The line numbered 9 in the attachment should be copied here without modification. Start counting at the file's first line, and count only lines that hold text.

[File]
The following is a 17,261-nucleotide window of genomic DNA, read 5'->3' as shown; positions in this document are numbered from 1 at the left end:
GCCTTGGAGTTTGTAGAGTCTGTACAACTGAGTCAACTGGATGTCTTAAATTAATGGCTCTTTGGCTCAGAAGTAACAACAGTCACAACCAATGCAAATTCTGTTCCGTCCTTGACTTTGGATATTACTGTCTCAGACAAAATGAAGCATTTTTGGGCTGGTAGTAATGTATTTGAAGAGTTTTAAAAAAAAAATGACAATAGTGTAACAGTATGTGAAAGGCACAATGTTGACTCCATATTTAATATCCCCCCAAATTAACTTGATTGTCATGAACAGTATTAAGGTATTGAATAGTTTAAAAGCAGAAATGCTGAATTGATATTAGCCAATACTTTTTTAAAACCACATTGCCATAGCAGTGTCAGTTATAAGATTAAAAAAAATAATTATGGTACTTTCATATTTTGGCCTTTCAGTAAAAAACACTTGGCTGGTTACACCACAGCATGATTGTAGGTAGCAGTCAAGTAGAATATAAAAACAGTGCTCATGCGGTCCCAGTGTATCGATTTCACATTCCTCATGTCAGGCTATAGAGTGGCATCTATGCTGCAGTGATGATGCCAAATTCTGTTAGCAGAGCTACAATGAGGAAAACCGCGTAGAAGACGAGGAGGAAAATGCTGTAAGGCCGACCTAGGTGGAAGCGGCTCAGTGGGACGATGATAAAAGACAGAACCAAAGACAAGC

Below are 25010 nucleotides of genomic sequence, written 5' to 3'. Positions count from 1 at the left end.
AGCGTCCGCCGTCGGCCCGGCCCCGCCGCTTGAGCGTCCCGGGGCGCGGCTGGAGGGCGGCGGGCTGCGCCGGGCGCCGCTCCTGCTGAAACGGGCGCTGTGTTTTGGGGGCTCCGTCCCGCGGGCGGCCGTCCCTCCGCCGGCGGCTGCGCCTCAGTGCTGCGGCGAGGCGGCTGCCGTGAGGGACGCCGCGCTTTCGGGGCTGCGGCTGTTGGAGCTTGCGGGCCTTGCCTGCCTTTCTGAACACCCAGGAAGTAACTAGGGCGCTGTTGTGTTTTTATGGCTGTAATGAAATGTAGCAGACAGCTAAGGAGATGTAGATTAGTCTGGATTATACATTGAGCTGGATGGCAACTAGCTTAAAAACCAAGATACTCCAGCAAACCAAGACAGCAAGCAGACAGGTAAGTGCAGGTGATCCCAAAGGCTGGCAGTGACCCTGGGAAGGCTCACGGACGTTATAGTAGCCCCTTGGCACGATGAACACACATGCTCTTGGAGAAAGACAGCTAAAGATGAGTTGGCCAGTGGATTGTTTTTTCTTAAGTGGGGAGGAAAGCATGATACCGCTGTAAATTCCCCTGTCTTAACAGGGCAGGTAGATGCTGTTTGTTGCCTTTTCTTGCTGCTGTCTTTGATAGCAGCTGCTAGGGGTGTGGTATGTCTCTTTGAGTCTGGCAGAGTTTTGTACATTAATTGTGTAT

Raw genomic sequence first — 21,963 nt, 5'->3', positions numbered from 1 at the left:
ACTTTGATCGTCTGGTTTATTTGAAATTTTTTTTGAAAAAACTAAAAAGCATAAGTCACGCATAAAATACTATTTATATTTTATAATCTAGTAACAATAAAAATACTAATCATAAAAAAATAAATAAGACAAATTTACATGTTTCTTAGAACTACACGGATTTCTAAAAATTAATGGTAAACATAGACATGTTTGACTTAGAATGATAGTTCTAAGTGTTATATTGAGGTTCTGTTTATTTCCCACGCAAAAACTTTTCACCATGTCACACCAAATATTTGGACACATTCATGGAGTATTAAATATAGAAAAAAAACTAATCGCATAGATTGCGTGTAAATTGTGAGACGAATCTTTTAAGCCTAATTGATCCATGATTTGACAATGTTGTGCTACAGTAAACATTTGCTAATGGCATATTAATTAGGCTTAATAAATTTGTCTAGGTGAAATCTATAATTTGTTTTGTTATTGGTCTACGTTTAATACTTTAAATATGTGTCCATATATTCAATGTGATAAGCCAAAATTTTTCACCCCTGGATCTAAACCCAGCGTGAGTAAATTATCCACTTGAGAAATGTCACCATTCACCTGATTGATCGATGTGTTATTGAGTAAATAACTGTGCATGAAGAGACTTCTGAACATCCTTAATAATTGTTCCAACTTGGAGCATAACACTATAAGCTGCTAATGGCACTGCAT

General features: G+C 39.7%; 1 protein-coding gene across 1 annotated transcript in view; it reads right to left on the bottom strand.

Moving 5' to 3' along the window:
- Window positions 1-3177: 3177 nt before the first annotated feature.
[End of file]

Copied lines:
- Window positions 1-3177: 3177 nt before the first annotated feature.